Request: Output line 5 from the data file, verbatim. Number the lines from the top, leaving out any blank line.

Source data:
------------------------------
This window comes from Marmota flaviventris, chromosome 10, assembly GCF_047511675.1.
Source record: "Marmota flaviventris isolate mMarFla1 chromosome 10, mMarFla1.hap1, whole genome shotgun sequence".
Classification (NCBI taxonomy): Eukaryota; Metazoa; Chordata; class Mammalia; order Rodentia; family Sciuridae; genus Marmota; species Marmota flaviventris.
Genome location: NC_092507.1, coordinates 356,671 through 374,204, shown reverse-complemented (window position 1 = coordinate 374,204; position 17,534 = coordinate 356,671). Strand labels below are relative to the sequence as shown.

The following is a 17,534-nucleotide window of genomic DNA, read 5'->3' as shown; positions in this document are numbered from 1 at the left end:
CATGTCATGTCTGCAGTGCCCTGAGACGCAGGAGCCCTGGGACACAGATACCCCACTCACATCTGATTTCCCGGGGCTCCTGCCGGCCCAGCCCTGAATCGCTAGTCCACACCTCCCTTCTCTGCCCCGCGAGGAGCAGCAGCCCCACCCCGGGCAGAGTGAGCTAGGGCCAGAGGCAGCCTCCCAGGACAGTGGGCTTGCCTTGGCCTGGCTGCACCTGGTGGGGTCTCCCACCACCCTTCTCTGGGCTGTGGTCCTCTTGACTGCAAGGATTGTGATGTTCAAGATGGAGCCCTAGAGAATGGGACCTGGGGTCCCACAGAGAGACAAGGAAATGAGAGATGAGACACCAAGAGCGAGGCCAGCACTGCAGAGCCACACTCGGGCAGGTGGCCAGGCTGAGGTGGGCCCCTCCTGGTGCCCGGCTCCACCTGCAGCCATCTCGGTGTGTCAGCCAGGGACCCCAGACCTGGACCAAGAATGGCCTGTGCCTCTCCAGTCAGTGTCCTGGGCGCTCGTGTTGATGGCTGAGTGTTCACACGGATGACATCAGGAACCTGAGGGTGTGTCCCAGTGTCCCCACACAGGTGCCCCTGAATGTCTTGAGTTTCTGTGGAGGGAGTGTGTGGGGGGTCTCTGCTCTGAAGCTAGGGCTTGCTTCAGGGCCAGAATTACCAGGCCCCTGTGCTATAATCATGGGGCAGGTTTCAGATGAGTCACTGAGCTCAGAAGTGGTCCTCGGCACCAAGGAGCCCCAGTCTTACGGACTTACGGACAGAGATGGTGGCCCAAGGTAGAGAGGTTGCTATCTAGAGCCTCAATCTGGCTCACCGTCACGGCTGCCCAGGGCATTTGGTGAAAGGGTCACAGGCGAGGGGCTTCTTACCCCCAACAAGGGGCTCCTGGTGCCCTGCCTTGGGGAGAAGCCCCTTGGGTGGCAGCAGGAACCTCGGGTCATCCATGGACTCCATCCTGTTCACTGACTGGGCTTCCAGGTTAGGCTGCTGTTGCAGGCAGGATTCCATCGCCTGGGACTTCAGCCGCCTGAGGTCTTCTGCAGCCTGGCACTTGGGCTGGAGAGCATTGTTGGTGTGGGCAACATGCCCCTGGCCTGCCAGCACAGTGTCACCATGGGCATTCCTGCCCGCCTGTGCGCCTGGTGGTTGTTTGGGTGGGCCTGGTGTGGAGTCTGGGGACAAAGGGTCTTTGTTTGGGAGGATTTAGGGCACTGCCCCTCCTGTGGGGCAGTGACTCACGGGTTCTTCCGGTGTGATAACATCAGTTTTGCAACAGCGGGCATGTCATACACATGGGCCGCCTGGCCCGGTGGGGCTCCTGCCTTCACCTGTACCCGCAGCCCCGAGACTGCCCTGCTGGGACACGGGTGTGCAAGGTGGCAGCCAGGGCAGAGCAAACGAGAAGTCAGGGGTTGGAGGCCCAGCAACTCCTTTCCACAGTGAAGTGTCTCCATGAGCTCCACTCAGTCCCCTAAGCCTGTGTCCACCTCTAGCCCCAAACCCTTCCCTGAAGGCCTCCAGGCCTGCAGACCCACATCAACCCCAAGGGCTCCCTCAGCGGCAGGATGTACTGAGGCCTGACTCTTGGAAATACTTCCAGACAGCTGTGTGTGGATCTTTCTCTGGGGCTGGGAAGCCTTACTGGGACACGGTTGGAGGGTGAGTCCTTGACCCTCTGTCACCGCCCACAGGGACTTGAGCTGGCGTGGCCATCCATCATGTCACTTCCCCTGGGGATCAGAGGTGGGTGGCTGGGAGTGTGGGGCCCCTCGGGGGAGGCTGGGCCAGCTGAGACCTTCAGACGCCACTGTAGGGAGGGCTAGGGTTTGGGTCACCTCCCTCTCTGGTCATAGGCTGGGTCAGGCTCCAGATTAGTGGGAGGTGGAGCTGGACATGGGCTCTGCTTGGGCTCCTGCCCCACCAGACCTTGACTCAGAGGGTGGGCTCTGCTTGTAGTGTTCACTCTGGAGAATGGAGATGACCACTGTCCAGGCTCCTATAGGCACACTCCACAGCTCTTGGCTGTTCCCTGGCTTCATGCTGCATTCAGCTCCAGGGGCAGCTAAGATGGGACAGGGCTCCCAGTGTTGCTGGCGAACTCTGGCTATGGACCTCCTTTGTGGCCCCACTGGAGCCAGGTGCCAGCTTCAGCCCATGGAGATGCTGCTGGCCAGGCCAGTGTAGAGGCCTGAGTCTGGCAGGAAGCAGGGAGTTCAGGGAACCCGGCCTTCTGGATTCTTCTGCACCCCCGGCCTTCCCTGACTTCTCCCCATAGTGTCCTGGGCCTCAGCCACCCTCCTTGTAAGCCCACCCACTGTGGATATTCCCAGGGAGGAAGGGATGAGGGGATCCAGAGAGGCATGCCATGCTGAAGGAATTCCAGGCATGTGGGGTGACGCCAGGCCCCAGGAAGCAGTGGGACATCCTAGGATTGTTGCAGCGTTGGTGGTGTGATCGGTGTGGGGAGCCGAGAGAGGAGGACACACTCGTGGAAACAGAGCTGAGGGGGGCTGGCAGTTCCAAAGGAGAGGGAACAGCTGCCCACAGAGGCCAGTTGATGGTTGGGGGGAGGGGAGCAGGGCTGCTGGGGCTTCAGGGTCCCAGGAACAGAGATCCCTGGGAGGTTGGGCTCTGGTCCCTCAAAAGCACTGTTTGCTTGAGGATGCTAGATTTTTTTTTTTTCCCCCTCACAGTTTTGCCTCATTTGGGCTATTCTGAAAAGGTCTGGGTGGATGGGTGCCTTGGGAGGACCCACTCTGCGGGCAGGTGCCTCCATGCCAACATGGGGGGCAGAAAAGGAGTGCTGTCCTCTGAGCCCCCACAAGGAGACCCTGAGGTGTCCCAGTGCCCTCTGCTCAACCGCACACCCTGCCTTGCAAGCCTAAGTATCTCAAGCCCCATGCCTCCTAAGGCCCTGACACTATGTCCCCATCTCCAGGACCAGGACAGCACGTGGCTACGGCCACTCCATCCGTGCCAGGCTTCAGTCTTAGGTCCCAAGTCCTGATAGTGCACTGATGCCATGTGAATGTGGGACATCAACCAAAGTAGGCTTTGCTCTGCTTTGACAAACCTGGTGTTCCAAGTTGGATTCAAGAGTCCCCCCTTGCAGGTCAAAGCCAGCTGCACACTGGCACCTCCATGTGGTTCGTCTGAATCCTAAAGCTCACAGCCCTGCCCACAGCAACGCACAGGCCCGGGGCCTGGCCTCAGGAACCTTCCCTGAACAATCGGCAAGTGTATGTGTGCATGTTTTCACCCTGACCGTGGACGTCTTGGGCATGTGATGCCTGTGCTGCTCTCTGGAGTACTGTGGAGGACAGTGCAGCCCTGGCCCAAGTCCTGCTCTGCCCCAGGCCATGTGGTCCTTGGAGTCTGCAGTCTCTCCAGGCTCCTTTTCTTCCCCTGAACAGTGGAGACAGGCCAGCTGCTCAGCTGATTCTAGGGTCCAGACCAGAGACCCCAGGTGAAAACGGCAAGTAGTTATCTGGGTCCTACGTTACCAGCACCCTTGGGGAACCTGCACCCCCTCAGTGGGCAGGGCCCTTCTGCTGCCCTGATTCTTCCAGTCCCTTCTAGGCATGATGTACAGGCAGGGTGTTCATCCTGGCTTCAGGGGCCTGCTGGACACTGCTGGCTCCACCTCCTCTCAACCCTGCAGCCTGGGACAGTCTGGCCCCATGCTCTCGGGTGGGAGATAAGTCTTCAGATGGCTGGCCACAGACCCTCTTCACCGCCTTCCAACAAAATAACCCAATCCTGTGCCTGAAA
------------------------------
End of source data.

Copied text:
The following is a 17,534-nucleotide window of genomic DNA, read 5'->3' as shown; positions in this document are numbered from 1 at the left end: